Hebron, and our guide is Edward Platt.
The City of Abraham is not an easy read, but I’m glad I opened those covers. Platt gives us a history of the city and its peoples, and takes us through to the present very difficut times. Let’s start with some numbers:
The population is around 185,000. By far the bulk, all but 20,000 are in the H1 sector of this divided city, under the control of the Palestine Authority. The remainder are in H2 and all but a few hundred are also Palestinians, but security is provided by the Israel Defence Force; provided for a few hundred illegal settlers.
It was Abraham’s city, a few thousand years ago, and today’s warring factions follow the teachings of his sons; the children of Isaac, of Ishmael and of David – different mothers of course, for barren wife one had to be supplanted by others until such time as divine intervention allowed her to give birth in her 90s. Tel Rumeida was originally settled around 3,000 BCE, a few hundred years after Adam & Eve started it all, and long before Abraham came along in 1812 BCE. As with all things related to scriptures we have to kid on that aboriginal cave art hadn’t been around for 50,000 years and that there had been evolution in the interim.
There was an appalling massacre in Hebron, of 67 Jews, in 1929 and the deportation of others by the British authorities; still in living memory and certainly fresh in the mind when the State of Israel was declared and through other pivotal events in the 60s and later. More recently we’ve had the Oslo Accord and a Two Nation State – twenty years on and no progress – and we’ve had the atrocities of Cast Lead.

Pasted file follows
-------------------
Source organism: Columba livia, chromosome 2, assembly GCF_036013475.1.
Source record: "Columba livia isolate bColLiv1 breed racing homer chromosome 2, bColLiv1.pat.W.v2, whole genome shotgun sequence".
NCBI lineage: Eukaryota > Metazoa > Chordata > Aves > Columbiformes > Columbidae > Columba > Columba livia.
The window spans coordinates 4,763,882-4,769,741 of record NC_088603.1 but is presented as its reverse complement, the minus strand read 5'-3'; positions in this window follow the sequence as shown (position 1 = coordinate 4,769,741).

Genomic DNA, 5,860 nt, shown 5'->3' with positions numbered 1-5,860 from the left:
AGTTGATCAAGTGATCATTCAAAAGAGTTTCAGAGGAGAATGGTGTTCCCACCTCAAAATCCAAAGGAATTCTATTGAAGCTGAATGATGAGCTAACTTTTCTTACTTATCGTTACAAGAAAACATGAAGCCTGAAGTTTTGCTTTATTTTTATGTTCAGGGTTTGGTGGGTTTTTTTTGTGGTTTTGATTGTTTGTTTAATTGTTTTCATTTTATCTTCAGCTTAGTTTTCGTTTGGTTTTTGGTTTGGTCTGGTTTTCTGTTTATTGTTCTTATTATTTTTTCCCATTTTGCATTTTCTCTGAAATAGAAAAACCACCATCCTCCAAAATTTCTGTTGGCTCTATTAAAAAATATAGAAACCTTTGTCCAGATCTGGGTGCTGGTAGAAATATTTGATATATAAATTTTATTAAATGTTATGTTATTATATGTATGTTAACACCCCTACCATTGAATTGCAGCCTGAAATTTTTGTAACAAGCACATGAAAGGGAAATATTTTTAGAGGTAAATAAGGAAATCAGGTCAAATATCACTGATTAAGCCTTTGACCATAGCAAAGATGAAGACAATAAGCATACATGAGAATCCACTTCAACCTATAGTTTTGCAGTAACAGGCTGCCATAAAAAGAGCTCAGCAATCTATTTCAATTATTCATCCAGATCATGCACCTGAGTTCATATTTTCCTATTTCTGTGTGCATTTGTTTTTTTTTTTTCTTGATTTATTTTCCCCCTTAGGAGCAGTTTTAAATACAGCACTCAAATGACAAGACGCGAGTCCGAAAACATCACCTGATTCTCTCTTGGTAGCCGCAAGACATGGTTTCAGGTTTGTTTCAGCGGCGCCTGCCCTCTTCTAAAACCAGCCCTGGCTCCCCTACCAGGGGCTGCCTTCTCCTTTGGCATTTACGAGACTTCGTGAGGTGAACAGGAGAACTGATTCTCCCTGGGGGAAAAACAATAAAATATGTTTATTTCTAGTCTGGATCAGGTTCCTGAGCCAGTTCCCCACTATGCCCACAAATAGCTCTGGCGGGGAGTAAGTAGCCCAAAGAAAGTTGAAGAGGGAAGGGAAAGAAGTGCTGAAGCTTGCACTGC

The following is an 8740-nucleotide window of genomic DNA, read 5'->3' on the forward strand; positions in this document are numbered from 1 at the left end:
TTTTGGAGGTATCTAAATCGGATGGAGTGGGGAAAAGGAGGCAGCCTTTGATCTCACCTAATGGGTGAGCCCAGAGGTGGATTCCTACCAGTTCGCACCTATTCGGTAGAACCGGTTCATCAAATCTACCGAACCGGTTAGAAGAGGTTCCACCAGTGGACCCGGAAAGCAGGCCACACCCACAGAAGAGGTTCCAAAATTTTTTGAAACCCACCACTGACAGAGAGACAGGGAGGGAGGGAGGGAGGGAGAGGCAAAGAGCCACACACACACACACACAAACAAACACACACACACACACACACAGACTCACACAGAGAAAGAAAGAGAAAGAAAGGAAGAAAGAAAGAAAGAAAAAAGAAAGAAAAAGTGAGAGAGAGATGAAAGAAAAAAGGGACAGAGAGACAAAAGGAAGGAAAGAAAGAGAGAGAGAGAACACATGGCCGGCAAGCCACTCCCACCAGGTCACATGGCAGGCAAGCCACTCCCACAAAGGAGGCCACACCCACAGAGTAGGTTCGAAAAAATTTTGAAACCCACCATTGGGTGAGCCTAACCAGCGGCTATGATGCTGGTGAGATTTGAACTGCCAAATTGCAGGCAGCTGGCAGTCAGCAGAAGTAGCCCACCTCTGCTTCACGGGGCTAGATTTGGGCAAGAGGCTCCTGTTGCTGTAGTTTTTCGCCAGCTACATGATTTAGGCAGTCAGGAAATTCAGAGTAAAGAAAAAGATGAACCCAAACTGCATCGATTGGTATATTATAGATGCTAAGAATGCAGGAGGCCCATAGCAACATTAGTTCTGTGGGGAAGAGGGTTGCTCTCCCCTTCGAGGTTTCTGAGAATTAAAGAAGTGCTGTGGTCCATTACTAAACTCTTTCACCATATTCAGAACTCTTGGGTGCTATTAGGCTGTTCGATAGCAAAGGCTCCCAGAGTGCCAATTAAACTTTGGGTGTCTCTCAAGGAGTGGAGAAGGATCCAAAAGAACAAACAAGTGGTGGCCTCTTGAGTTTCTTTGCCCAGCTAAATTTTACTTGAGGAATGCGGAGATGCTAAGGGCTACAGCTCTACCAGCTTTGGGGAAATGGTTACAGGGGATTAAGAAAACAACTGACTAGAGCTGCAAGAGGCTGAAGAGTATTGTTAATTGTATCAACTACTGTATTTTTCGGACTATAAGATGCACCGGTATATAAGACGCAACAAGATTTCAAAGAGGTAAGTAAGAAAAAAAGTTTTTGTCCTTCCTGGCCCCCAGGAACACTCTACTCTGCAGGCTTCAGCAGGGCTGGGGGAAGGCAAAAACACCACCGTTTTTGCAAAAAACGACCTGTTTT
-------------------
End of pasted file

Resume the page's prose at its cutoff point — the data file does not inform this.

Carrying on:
Platt engages with the entire community. It is a community that once lived together as all communities should; shopping in each other’s markets, friendship and respect. It was a city where many daughters of Islam went by the name of Leah or Rachel, given their roots from Abraham. But today it is broken.
Platt takes us to a house at the top of the street. The owners have to leave their door open, so that the soldiers have easy access to the roof and a view over the city below. All rooftop views are impaired for the souks and alleys below are umbrellad with mesh, necessary to catch the stones and rocks being thrown about. But the bullets get through.
The archaelogists have been working hard at Tel Rumeida, unearthing the past. The Tomb of the Patriarchs is vital to all, like the Dome of the Rock in Jerusalem. So the settlers dump their caravans on the site and think it is the best place in the world to raise broods of a dozen or more children. It is a place where Brooklyn accents, and London ones too, go about brainwashing the next generation of bigots.
And it’s all done In The Name of God.
I know not what the solution may be. The Oslo Accord has not worked, yet. But, as was the case with Dervla in Gaza, I find myself thinking of Northern Ireland at times. I never thought I’d live to see the day when Gerry Adams and Ian Paisley shook hands, and looked forward. So there must be hope.
Aside from a lesson in history, of which I knew far too little, what I took from Platt’s extensive researches was more hope, through Breaking the Silence, the words of Israeli soldiers, and also despair through one of those Brooklyn settlers.
I look forward to more from Dervla, when her notes from the West Bank and Jersalem are published later in the year. But for now I think it’s time to throw a few more shekels in the direction of the Humanists.